Bvlgari Bali Resort – Olympian Splendour on the Island of the Gods

by | Places to Stay

Road to Bali Balinese princess played by Dorothy Lamour

Dorothy Lamour in the 1952 film ‘Road to Bali’ 

Arriving at the Bvlgari Bali Resort is a genuinely theatrical experience that catapulted me back to my first exposure to Bali as a young boy. I am a little embarrassed to admit that this was the 1952 film ‘Road to Bali’ – with Bob Hope and Bing Crosby who both wind up on this exotic island and vie for the attentions of the glamorous Balinese princess played by Dorothy Lamour. It was particularly the Rogers and Hammerstein-like temple scenes with their sweeping staircases, huge stone gods, thundering volcanos, and vast cast of feathered extras that came to mind as I mounted the broad stone staircase to the arrival pavilion.

Quite involuntarily this thought kept recurring particularly when I then approached the fabulous restaurant – with its inspired lighting comprised of a floating flock of caged moons – and it’s breathtaking location on the edge of a sheer cliff. The familiar kitsch choir of angelic voices chanting otherworldly mantras to the beat of menacing drums, and punctuated with an occasional volcanic eruption, was to be the signature tune of my stay at the Bvlgari.

The Bvlgari Bali Resort which has been designed by Antonio Citterio – the second Bvlgari hotel after Milan – is located 150-metres above the Indian Ocean in Pecatu. For such a small island there are many unexpected contrasts; and anyone who is already familiar with Bali will be pleasantly surprised to discover this region which is unlike the rest of Bali. Here vegetation is sparse and the atmosphere is arid and dry rather like much of the Mediterranean. The cliffs are improbably high but there is still a charming golden sand beach far below accessible by a celestial lift.

The terraced resort is entirely comprised of thatched coral stone villas, set within their own small but ample gardens, all with equally magnificent views of the vast ocean. Together the villas have the feel of a rather exceptional Balinese village complete with a hilltop temple. The layout of the villas is particularly well designed with an emphasis on privacy but also on a rare species of comfort that I can only call superlative, as the bedrooms and bathrooms are luxuriously large and of equal size. Both rooms are surrounded by full length windows with views of lush vegetation beyond: no poky afterthought bathrooms with extractor fans here! The design is reassuringly familiar as it is distinctly Citterio with many of his signature pieces. Quite naturally for a tropical resort, the living area is open-air with its own plunge pool for refreshing dips.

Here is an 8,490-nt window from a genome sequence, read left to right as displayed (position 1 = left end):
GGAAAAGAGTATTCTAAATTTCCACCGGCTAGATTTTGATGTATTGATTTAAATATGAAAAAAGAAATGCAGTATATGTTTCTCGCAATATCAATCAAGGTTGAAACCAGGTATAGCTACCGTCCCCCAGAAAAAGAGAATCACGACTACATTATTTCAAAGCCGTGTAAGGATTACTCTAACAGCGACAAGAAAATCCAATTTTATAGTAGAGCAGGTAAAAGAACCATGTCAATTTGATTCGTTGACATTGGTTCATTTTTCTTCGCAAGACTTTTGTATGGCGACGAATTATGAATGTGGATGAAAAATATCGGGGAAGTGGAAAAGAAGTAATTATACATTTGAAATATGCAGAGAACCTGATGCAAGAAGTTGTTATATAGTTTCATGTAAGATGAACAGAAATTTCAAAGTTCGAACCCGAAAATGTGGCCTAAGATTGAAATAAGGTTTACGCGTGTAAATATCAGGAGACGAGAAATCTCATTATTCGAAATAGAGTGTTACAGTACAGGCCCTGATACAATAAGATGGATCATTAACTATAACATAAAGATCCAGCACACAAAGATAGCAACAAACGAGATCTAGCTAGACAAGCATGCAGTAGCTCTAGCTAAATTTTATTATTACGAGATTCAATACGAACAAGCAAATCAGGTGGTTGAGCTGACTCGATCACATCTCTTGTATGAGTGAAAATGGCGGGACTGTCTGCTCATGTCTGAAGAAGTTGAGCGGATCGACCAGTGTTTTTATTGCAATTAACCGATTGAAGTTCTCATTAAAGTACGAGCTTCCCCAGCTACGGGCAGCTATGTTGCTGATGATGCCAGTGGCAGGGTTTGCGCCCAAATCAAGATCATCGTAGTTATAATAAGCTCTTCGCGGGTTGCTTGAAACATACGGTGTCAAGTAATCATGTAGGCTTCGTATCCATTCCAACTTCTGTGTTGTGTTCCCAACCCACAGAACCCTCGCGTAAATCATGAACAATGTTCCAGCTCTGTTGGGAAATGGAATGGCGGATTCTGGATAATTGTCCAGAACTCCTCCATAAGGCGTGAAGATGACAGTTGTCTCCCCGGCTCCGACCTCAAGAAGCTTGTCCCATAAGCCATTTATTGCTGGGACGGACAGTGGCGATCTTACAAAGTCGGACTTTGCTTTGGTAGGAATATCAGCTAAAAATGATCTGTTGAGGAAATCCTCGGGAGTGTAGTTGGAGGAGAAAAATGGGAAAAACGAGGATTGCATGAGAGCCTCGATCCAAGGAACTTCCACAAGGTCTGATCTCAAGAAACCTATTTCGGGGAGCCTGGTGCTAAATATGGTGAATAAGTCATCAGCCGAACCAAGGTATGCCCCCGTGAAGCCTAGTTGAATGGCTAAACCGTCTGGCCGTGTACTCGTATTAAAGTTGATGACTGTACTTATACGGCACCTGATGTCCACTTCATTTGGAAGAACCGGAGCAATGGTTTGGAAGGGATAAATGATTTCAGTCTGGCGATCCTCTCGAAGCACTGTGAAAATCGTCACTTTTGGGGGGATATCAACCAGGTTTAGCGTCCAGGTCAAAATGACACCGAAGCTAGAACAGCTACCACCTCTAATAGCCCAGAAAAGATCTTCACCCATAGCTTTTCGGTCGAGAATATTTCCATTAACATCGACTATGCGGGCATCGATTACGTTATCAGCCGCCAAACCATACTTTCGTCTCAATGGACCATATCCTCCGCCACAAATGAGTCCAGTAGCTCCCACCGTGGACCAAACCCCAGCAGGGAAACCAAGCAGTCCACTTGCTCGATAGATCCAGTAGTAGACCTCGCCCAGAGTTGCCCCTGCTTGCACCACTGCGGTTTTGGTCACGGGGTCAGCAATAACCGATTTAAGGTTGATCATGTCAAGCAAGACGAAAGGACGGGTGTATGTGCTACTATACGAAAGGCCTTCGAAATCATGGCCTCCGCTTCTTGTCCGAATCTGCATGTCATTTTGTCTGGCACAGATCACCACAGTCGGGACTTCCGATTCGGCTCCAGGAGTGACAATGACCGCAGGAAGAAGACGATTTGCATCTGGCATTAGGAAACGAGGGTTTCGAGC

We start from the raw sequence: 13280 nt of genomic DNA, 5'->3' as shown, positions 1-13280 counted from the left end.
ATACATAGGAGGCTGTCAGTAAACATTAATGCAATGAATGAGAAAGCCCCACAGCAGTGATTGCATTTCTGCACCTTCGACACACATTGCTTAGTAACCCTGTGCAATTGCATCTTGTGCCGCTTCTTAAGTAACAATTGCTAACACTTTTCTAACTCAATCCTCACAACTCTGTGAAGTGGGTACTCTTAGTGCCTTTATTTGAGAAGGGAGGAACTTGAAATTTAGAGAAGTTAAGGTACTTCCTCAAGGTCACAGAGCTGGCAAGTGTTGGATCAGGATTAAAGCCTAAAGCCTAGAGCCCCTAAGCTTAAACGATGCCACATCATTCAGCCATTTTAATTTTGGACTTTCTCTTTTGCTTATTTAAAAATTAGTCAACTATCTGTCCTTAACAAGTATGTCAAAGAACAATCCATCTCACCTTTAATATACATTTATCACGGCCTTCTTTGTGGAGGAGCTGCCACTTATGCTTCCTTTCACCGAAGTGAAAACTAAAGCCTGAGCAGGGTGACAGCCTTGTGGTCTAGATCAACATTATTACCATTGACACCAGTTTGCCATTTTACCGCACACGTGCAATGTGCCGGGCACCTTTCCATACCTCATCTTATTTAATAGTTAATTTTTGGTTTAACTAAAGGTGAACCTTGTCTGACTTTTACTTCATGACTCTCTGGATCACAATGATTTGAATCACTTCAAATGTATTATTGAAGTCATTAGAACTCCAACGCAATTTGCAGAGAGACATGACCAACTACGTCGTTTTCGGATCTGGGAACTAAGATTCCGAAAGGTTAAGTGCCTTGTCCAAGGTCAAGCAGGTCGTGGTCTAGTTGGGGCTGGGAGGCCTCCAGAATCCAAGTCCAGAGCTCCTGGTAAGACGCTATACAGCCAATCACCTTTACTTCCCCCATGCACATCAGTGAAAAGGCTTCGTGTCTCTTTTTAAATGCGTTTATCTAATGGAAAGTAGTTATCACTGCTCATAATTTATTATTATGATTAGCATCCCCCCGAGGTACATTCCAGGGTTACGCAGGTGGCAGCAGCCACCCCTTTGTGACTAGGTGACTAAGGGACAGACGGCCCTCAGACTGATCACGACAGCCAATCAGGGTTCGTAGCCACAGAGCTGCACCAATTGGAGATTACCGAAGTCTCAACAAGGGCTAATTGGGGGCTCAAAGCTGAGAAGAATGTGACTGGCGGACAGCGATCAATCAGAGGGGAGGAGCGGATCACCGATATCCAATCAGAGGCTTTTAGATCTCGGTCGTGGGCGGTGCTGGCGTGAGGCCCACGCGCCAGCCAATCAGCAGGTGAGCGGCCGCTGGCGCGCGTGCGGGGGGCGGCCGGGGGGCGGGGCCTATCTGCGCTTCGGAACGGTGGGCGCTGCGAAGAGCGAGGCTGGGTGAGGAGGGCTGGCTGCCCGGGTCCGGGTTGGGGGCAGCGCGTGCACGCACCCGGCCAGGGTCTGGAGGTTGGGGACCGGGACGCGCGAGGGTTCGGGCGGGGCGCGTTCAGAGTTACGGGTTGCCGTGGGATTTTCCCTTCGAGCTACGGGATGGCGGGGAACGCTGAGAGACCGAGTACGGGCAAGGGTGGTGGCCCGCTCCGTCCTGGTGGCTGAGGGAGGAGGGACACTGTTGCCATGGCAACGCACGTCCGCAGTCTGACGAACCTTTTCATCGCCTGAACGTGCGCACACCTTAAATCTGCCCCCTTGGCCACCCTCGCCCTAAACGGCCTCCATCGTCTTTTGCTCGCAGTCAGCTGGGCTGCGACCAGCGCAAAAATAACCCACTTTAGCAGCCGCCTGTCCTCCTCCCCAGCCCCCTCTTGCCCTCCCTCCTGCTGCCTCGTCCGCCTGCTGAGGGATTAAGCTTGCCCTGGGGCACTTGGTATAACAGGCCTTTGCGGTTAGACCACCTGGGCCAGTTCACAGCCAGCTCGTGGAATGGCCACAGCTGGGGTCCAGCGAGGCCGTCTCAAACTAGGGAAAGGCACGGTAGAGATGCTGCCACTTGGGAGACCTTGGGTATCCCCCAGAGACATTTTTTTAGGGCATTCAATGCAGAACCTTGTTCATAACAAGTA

The plunge pools, however charming will not long detain you from the main hotel infinity pool which is one of the most spectacular I have ever enjoyed. Set near the edge of the cliff with a natural rock surround and arched over by scented flowering trees, one can enjoy the olympian sweep of the view which is even more dramatic at sunset. As you gently splash about near the edge, vast sheets of water overflow to another smaller pool on a lower terrace to create a dramatic waterfall effect which is a wonder to behold.

The pool, bar and restaurant areas are a pleasant contrast with the rigid privacy of the villas, where it’s possible to engage in the pleasant activity of people watching. For an experience in extraterrestrial pampering the spa, at the heart of the resort, is built at the edge of the cliff approached through verdant walls of vines. Here you will find a yoga pavilion, bejewelled steam rooms, a finely carved antique Javan wooden kiosk, and a floating wooden bridge stretching over a pond with ocean views for mind-blowing relaxation – if that isn’t an oxymoron.

The gardens at the Bvlgari Bali Resort are quite spectacular and are dotted with the ubiquitous frangipani trees that seduce you with their heavenly scent. The terraces are delicately lit up with stone urns and fishing traps concealing lighting. Beautiful carpet-like criss-cross patterns are achieved with grass and stone underfoot, so that even a simple walk induces a calming mindfulness.

If the Road to Bali leads you to the Bvlgari Resort the result may not be comedy and Dorothy Lamour… but there will be theatre and there will be drama.

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